During the cell reaction, any hydrogen gas which may be generated will diffuse through the gelled anode and electrolyte and will contact the hydrogen absorbing pellet. The gas will penetrate the membrane covering the pellet, contact the reactant in the presence of the catalyst and react chemically to form a solid product.

In commercially available manganese dioxide-zinc alkaline battery systems, the gelled anode is usually amalgamated powdered zinc held together with gelled electrolyte in which the gelling agent is a material such as sodium carboxymethyl cellulose. A substantial amount of mercury is included to reduce the wasteful zinc corrosion and thereby prevent hydrogen gas evolution. By including the hydrogen absorbing device of the present invention is alkaline batteries, a sealed battery can be produced in which the amount of mercury present in the cell can be reduced since the hydrogen gas formed during the cell reaction will be removed by the hydrogen absorbing device. This improvement results in a battery which is completely sealed and costs less to manufacture than manganese dioxide-zinc alkaline batteries presently commercially available.

FIG. 2 shows an embodiment of the invention wherein a LeClanche round cell is adapted to make efficient use of a hydrogen absorbing device in accordance with the present invention. The round cell, generally designated 50, employs the usual carbon rod cathode collector 52 and manganese dioxide-carbon cathode depolarizer mix 54 separated from a zinc can 56 by a separator 58. A metal closure plate 60, for example a leadplated steel member, is provided in electrical contact with the bottom of the zinc can to avoid leakage if the zinc is perforated during discharge. The zinc can 56 is encased in a standard plastic jacket 62 which is sealed to contact plate 60 at the bottom of the cell and to a plastic top 64 at the top of the cell. These seals can be made air tight and thereby provide a cell system which is completely sealed and leak-proof. The carbon rod cathode collector 52 extends through the plastic top 64 and is capped with a metal cover 66 which acts as the positive terminal for the cell. The depolarizer mix 54 is formed in a manner such that an air space 67 is left between the top of the depolarizer and the plastic top 64. A hydrogen absorbing device 68 coated with a plastic film 70 is positioned above the cathode depolarizer mix 54 and acts, in the same manner as the pellet of FIG. 1, to absorb any hydrogen gas which is liberated during the shelf life or discharge of the battery. In this embodiment, however, the hydrogen gas absorbing device is ring-shaped to conform to the available air space 67 above the cathode depolarizer mix 54.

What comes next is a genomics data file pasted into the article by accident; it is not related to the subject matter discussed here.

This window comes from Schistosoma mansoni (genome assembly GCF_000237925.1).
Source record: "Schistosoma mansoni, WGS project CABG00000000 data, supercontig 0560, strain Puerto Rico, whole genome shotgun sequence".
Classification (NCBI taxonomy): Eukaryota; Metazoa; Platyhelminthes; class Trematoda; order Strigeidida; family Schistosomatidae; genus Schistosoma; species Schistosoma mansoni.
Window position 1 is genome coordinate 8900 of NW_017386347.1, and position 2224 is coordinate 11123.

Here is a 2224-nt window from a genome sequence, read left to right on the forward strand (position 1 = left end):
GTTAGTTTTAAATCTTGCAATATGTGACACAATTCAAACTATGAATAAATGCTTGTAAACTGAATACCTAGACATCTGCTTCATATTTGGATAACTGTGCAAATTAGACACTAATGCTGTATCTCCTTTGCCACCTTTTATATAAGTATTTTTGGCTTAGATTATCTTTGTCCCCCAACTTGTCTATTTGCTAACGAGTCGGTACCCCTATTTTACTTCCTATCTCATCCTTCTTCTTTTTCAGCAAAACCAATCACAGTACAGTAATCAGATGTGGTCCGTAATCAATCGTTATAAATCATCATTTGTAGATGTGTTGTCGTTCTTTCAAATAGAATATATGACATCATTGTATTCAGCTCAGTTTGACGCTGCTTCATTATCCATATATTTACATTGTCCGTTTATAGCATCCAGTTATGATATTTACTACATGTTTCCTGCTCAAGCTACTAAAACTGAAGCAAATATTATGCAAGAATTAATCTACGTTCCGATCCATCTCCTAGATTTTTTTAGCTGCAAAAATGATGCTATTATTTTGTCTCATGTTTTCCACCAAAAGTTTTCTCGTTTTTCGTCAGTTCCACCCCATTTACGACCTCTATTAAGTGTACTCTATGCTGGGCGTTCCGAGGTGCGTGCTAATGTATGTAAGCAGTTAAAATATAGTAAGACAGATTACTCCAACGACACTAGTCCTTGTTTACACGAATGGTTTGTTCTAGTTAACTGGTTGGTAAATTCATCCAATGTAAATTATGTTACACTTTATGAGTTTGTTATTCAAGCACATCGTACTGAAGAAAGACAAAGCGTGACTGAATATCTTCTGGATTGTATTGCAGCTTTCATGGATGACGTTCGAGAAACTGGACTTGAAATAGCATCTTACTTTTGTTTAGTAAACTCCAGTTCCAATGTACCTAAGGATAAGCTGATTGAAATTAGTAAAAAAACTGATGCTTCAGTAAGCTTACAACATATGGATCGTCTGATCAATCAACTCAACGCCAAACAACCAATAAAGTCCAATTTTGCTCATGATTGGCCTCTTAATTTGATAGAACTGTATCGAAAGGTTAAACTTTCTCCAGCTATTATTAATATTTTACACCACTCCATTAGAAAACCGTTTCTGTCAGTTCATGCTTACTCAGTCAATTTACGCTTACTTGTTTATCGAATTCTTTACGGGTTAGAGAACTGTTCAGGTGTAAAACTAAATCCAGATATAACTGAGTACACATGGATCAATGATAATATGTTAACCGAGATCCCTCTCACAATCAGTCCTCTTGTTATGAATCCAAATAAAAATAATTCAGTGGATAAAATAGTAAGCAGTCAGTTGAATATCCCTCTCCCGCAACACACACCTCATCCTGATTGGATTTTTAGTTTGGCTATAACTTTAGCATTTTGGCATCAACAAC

The hydrogen gas evolved during the shelf life of a cell can be easily absorbed by the ring-shaped absorber. However, under abuse conditions, such as a continuous electrical short circuit between the anode and the cathode, hydrogen gas will be generated on the carbon surface in the cathode mix as long as unused zinc remains. In order to avoid this situation, the amount of zinc should preferably be limited to much less than the cathode capacity. This accounts for the possibility of perforation of the zinc can at the bottom of the cell and necessities the inclusion of the closure plate 60.

It can be seen from the foregoing discussion that the hydrogen absorbing device of the present invention is adaptable to various shapes and sizes of cell structures and is useful in a wide variety of battery constructions where hydrogen gas evolution is a problem. The hydrogen absorbing device can be included in individual cells, in a sealed package containing a series of cells, or in any closed container where hydrogen gas absorption is desirable.

Hydrogen absorbing devices in accordance with the present invention have three essential components: a substance which will react with hydrogen gas, a catalyst, for the hydrogen oxidation reaction, and a binder which will maintain the reactant and catalyst as an integral unit. Preferably, the device will also have an external coating to prevent contamination of the reactant and catalyst by cell components or by-products of the cell reaction.